One Week Until Deficit Commission Concludes Time To Speak Out

Bill Scher

The White House deficit commission is expected to vote Wednesday, Dec. 1 on a final report of recommendations. And it will likely not be much different than the draft released by its co-chairs Erskine Bowles and Alan Simpson.

Bowles said last week: “We aren’t going to make it softer than it is today. It’s going to be a tough report. If we get 14 votes, great. If we don’t, then by God, we’ll put it out there.” (14 out of 18 is needed to trigger an agreement with Speaker Nancy Pelosi and Senate Majority Leader Harry Reid to vote on the recommendations.)

Though today’s Washington Post reports: “Bowles and Simpson are rewriting their plan to accommodate the concerns of commission members, though the two insist, in Simpson’s words, that it will not be watered down to ‘mush’ for the sake of winning votes.”

That was an odd sentence in a W. Post report that claimed we already had a “consensus” for what Simpson-Bowles are offering. It’s a strange consensus that doesn’t have the votes in hand, let alone any obvious support from the broader public, as my colleague Dave Johnson observed.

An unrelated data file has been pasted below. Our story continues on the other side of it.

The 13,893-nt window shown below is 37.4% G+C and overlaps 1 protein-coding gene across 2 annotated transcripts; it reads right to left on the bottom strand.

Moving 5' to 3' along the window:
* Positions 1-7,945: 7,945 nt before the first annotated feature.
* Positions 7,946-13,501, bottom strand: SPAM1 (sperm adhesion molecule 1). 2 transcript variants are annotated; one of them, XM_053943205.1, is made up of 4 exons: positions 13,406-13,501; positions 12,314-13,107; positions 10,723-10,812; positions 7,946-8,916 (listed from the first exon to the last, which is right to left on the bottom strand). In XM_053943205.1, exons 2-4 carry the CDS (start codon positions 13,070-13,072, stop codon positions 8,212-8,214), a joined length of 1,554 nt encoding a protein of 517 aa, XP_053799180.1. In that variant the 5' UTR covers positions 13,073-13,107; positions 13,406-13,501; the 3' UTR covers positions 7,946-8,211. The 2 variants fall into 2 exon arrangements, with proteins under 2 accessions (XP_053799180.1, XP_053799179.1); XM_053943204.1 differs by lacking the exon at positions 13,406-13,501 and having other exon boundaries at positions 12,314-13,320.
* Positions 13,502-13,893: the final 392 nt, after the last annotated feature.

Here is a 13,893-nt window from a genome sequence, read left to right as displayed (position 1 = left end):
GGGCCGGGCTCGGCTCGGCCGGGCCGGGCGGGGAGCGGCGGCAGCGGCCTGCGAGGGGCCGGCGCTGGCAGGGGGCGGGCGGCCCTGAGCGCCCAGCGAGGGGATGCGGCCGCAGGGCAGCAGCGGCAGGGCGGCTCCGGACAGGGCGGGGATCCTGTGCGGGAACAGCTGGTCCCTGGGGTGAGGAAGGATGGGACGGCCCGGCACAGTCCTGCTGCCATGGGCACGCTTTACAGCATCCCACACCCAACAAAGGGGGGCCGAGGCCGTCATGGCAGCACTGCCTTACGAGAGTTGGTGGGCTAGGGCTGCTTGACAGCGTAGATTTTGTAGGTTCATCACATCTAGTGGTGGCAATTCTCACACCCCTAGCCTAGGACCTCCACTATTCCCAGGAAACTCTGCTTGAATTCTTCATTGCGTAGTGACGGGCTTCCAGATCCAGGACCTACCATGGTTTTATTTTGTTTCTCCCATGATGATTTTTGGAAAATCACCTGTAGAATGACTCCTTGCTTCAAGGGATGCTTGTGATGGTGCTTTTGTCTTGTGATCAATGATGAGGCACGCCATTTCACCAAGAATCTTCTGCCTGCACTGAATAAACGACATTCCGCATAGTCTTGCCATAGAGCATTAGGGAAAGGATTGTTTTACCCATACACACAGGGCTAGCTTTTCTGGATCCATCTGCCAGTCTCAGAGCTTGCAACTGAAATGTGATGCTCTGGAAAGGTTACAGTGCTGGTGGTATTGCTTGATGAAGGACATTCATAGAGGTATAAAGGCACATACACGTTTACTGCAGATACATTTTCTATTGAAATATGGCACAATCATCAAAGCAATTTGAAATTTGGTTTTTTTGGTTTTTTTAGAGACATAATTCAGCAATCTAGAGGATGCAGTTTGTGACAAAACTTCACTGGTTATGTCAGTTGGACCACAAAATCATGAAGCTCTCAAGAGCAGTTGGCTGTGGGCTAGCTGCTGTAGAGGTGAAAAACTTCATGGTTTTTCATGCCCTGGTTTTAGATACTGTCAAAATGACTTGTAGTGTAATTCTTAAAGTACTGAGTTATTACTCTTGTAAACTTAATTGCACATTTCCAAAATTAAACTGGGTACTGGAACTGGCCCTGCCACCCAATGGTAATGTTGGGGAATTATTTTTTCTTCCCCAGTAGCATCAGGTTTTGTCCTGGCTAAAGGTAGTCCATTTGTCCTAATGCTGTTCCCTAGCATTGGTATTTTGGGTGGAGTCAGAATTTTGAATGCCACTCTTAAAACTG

Simpson and Bowles, with the help of certain media outlets, will likely to try to spin their proposal as a “consensus” policy even though it is very likely not to get the needed 14 votes.

It’s up to us now to show Washington that there is no consensus to cut Social Security when Social Security is fiscally sound and does not contribute one penny to the deficit. In fact, it’s the opposite of consensus, it’s opposition.

Please sign our petition to President Barack Obama, which reads:

Please reject the proposal by the co-chairs of your deficit commission to slash Social Security benefits and raise the retirement age.

Social Security has its own financing and does not contribute one dime to deficit. Social Security has successfully provided secure retirements for 75 years. It is fiscally sound and will never go bankrupt. Yes, work to bring down deficits and spur economic recovery, but don’t cut Social Security, which contributes nothing to the deficit.

I’m also worried that if you embrace proposals to cut Social Security, you will continue to lose seniors and anger future retirees whose retirement security has just been hit hard by the recession. And losing that support would endanger your re-election chances and the rest of your agenda for change.

You have continually fought to protect and strengthen Social Security. Don’t stop now.

Now is the time to speak up, and make sure the President does not embrace anything along the lines of what Simpson and Bowles are peddling.

Comments